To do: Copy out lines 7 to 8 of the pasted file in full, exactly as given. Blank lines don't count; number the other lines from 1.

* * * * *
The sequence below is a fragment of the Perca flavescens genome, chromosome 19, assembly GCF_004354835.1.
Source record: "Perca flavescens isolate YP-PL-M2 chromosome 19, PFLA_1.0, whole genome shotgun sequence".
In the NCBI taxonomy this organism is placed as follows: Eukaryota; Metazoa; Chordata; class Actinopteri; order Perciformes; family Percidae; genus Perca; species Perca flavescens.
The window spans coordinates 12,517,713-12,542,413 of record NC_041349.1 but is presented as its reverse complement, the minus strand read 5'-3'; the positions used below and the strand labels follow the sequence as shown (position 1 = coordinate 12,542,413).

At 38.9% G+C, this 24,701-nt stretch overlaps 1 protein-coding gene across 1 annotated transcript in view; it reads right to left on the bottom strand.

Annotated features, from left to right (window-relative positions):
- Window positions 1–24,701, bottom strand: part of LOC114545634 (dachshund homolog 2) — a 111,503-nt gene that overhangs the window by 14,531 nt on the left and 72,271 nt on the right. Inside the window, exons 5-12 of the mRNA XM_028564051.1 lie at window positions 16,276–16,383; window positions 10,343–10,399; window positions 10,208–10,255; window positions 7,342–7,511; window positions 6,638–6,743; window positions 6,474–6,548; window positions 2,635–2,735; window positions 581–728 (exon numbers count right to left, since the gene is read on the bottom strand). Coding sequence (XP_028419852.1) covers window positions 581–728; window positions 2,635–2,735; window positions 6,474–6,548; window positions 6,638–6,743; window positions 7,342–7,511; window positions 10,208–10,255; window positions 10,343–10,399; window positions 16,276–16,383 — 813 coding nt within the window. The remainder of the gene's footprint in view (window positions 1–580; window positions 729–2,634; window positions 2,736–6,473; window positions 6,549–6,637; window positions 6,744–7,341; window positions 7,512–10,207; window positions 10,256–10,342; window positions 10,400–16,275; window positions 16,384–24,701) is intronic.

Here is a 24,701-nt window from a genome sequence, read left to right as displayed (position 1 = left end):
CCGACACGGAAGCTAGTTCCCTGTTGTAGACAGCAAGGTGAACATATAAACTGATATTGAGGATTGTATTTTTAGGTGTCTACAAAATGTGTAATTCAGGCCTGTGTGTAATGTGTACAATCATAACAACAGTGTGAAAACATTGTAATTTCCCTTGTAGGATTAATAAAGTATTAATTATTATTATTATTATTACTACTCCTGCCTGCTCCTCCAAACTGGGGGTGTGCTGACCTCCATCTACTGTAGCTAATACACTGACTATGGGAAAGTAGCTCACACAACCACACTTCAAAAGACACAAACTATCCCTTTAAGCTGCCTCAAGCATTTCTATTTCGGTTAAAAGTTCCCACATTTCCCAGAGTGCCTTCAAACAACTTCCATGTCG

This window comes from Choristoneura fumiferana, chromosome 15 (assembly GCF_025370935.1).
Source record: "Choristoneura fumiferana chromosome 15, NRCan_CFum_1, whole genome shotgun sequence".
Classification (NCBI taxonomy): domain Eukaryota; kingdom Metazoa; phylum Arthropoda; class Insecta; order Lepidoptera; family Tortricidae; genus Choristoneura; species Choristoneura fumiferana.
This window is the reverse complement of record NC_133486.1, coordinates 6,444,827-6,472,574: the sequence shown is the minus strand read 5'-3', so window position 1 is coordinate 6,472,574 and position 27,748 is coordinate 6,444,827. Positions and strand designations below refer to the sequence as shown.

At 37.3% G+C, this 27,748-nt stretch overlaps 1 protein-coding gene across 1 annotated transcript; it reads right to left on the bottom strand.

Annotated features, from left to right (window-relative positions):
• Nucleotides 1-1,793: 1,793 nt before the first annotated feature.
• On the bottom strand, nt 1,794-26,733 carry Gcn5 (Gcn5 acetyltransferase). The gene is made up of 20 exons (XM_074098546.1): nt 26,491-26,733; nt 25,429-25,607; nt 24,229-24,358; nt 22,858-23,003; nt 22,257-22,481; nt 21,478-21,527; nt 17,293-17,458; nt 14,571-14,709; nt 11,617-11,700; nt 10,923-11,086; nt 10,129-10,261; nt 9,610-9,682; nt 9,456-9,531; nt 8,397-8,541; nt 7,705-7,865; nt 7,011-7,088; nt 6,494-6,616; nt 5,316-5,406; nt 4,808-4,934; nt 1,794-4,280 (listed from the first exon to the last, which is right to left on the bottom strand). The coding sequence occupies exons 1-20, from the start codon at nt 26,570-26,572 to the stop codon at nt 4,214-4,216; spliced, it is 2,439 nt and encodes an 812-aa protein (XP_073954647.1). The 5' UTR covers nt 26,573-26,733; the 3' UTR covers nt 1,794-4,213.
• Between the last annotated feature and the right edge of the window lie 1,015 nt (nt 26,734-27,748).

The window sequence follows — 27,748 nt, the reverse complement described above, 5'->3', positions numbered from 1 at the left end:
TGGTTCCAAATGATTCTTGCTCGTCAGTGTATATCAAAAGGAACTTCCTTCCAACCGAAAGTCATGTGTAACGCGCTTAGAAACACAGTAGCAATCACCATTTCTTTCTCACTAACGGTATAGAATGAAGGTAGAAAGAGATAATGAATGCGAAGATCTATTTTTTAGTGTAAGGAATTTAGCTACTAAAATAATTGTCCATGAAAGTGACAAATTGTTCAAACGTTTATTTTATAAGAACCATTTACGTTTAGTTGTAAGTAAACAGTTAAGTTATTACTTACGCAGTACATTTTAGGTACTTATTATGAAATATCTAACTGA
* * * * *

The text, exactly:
- Window positions 1–24,701, bottom strand: part of LOC114545634 (dachshund homolog 2) — a 111,503-nt gene that overhangs the window by 14,531 nt on the left and 72,271 nt on the right. Inside the window, exons 5-12 of the mRNA XM_028564051.1 lie at window positions 16,276–16,383; window positions 10,343–10,399; window positions 10,208–10,255; window positions 7,342–7,511; window positions 6,638–6,743; window positions 6,474–6,548; window positions 2,635–2,735; window positions 581–728 (exon numbers count right to left, since the gene is read on the bottom strand). Coding sequence (XP_028419852.1) covers window positions 581–728; window positions 2,635–2,735; window positions 6,474–6,548; window positions 6,638–6,743; window positions 7,342–7,511; window positions 10,208–10,255; window positions 10,343–10,399; window positions 16,276–16,383 — 813 coding nt within the window. The remainder of the gene's footprint in view (window positions 1–580; window positions 729–2,634; window positions 2,736–6,473; window positions 6,549–6,637; window positions 6,744–7,341; window positions 7,512–10,207; window positions 10,256–10,342; window positions 10,400–16,275; window positions 16,384–24,701) is intronic.

Here is a 24,701-nt window from a genome sequence, read left to right as displayed (position 1 = left end):